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Replacing Hot Tub Covers

When is it time to replace a hot tub cover?

While there is no set point at which a cover should be replaced, most covers will need to be replaced after 5-7 years. Over time, hot tub covers will become saturated with water, becoming heavier and heavier. Eventually they will either become too heavy to lift or the seam between the two sides of the cover will tear and the cover will split in two. Covers can also start to “cup” if they are subjected to heavy loads, like an excessive amount of snow or ice.

Covers should be replaced as soon as you notice either happen. Foam insulates by trapping warm air in the bubbles of the foam. As covers become saturated and those bubbles fill with water the cover will lose it’s ability to effectively insulate and can cause your monthly energy bill to increase. A cupped hot tub cover will also cause an increase in energy costs as it causes the corners of the cover to lift up, breaking the seal around the edge and allowing the heat to escape.

A badly cupped hot tub cover. Any cover
that develops puddles like this is cupped and
should be replaced.

What to look for when buying a new cover

The first thing to do when looking for a new hot tub cover is to look at a sample of the covers the retailer provides (or at least a sample of the vinyl). Check the thickness of the vinyl, the thickness of the cover, and the quality of the stitching as these are usually the first things that are neglected on cheaper covers.

If your hot tub has a cover lifter we’ve found that a 4″-3″ tapered cover tends to sit best, and last the longest. Thicker covers will tend to put added stress on the seam of the cover when sitting on the arm of the cover lifter. As it gets saturated (and heavier) it will rip on that seam. The added insulating ability of the thicker cover is therefore negated by having to buy a new cover sooner.

Foam Density

Most retailers will also offer different “foam densities”. The higher the density of the foam, the better the insulating value of the foam, and the stronger the cover will be. While the added insulating value of higher foam densities is not very significant, the added strength can be a big plus if you experience heavy snowfalls, or if there is a chance of pets or children climbing on the cover (still not recommended).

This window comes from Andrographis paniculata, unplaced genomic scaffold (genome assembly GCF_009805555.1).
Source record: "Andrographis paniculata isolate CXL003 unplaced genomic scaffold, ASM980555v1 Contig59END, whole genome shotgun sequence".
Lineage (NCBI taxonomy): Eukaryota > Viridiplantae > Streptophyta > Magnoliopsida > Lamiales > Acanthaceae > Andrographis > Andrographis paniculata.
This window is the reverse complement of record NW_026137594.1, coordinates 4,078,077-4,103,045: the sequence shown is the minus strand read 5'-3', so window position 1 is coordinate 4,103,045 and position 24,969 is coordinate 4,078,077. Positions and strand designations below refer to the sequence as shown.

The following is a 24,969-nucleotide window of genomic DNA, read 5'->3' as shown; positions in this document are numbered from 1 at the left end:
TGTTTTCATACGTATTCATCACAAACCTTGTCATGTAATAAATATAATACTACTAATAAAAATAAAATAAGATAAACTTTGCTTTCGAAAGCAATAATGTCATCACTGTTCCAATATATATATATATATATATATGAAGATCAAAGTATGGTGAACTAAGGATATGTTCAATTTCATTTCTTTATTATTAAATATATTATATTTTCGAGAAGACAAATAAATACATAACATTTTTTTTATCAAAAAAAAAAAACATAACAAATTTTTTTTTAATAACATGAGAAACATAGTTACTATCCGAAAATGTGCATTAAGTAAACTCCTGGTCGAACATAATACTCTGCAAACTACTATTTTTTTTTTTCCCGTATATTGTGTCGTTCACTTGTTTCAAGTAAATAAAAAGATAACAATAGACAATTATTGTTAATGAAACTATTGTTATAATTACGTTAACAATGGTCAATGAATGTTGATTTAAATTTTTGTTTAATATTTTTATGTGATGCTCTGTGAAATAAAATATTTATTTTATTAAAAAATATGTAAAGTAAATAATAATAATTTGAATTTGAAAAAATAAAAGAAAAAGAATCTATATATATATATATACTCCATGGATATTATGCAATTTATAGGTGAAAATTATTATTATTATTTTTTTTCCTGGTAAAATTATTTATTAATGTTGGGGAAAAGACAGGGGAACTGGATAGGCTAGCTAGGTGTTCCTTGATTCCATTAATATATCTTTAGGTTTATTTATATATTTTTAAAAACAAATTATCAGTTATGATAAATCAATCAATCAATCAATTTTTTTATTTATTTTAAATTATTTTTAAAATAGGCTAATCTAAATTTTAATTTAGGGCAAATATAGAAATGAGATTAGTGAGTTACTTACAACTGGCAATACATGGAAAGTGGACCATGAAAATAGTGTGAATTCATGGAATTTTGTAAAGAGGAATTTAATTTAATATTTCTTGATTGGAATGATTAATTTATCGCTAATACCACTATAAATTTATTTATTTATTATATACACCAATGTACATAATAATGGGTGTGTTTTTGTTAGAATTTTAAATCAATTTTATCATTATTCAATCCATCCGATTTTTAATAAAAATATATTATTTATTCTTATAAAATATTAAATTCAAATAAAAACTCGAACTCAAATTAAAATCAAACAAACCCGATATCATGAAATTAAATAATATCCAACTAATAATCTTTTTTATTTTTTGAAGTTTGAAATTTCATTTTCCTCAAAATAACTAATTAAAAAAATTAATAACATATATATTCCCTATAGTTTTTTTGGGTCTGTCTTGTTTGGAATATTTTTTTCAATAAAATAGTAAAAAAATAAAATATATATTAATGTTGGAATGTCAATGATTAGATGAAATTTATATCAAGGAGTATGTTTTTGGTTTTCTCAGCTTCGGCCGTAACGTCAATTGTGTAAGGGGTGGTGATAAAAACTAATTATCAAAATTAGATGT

Full Foam Sealer

Some common extras you can get for covers are a full foam sealer (also known as a full hinge seal or centre seal), aluminum backing for the foam to help strengthen the centre of the cover (and help prevent cupping under heavy loads), and a vapour barrier wrap around the foam.

Thermal images of a cover with and
without a full foam sealer. Without the
full foam sealer there is a 19 degree
difference, with it less than 1 degree!

A full foam sealer is a piece of foam that fills and insulates the area between the two sides of the cover. Without it the cover will have a 1″ gap that is only insulated by the cover’s vinyl skin when it is closed. Most covers will come standard with only small (4″) pieces of foam on either end of the cover. These are useful for preventing evaporation, but do not offer much in the way of insulation.

Wrapping the foam with a plastic vapour barrier will help slow down the rate at which water saturates the foam, extending the life of the cover. They will typically range in thickness from 2ml to 10ml, the thicker the better.

Lastly, watch out for some online retailers that will advertise low prices for their basic covers. When those retailer’s covers are priced with features that are comparable to what other retailers provide as standard they will often end up being very similar priced. By buying a cover online you may also be losing out on free delivery or disposal of your old cover, and if there is a problem with the cover you would have to worry about return shipping and dealing with notoriously bad online service.

Extending the life of your hot tub cover

  • We’ll close out this entry with a few tips for how to extend the life of your current hot tub cover.
  • Keep the cover clipped in to prevent it being potentially carried off and damaged by high winds.
  • Avoid resting anything heavy on your cover, remove any heavy loads of snow or ice in the winter. When removing snow off of a cover don’t use a shovel. Shovel blades can catch on the cover and tear the vinyl, leading to the cover rapidly becoming waterlogged. Brushes used for cars work well.
  • Leave your cover fully open for at least 30 minutes after shocking your hot tub. After you shock the hot tub, strong chemical vapours are released that can harm the underside of the cover.
  • If you don’t have a cover lifter, use the cover’s handles when moving the cover on and off the hot tub. This will reduce wear on the stitched seams of the cover and prevent them tearing from improper handling.
  • Clean your cover using a UV protecting spray at least twice a year to help reduce the harmful effects of the sun on the vinyl finish and stitching.